If you examine the typical article or forum post about downgrades, you’ll notice that it follows pretty much always the same formula: it’ll include a few screenshots (often ripped from super-compressed videos and livestreams), showcasing some elements that look arguably worse compared to previous showcases of the game, then the author will call it a downgrade and call it a day.
That way of approaching the issue is simply inaccurate, as it cherry picks just a few elements of an image that fit the “downgrade” agenda, without considering the whole picture.
A game’s screen isn’t composed just by those elements, but by the combination of all the models, textures, effects, lighting, shaders and so forth. Without analyzing the entirety of those elements, pointing fingers at a few and screaming “downgrade!” is simply misleading.
During the min-maxing and optimization process of a game, developers often notice that an effect is too costly (in terms of performance) compared to what it actually offers, or maybe it simply doesn’t fit the art direction of the game.
That effect is removed, and replaced with another, that may or may not look a bit worse. If the new effect requires less resources, often those resources are used in other areas of the game’s visuals, to improve elements that might be sub-par, or that simply offer more gains for the cost.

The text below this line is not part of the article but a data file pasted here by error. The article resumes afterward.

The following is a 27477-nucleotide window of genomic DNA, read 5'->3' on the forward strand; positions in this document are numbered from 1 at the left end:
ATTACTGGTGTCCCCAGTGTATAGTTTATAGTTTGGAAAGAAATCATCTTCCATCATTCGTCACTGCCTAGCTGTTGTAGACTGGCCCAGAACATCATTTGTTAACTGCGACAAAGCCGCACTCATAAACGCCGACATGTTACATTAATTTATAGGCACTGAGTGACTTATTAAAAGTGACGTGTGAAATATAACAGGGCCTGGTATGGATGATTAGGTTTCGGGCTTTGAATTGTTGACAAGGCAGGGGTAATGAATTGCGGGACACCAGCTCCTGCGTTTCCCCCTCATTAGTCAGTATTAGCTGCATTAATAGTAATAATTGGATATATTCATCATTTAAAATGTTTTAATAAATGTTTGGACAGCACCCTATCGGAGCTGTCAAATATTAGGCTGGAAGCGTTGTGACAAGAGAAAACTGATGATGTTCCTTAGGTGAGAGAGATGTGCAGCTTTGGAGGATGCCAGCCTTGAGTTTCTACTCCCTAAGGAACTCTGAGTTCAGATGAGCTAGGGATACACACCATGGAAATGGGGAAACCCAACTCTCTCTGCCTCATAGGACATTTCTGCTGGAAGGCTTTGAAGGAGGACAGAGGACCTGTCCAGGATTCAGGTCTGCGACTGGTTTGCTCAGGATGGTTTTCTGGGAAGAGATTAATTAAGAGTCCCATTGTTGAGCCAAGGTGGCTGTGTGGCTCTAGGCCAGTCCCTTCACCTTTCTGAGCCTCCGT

The usual “downgrade hunter” will see the first effect change arguably for the worse, photoshop a nice circle around it on the screenshot, and start screaming “downgrade!”
Of course he won’t notice the elements of the picture that have been improved, or he will neglect pointing them out. But that’s not a downgrade. It’s a trade-off. And trade-offs are at the very core of game development. Thousands are made during the course of a title’s coding, but what people point out are pretty much always what are (more often than not incorrectly) defined “downgrades.”
Things get even more misleading with games that feature different lighting and weather conditions. Lighting (and weather affects lighting as well) can massively alter the appearance of certain elements. For instance shaders dictate how materials react to the light, and can look entirely different in different times of day. Many posts about “downgrades” don’t even take this in account, and allege that, for instance, less dramatic shadows are due to worse effects, instead of simply caused by the fact that the sun is in a different position.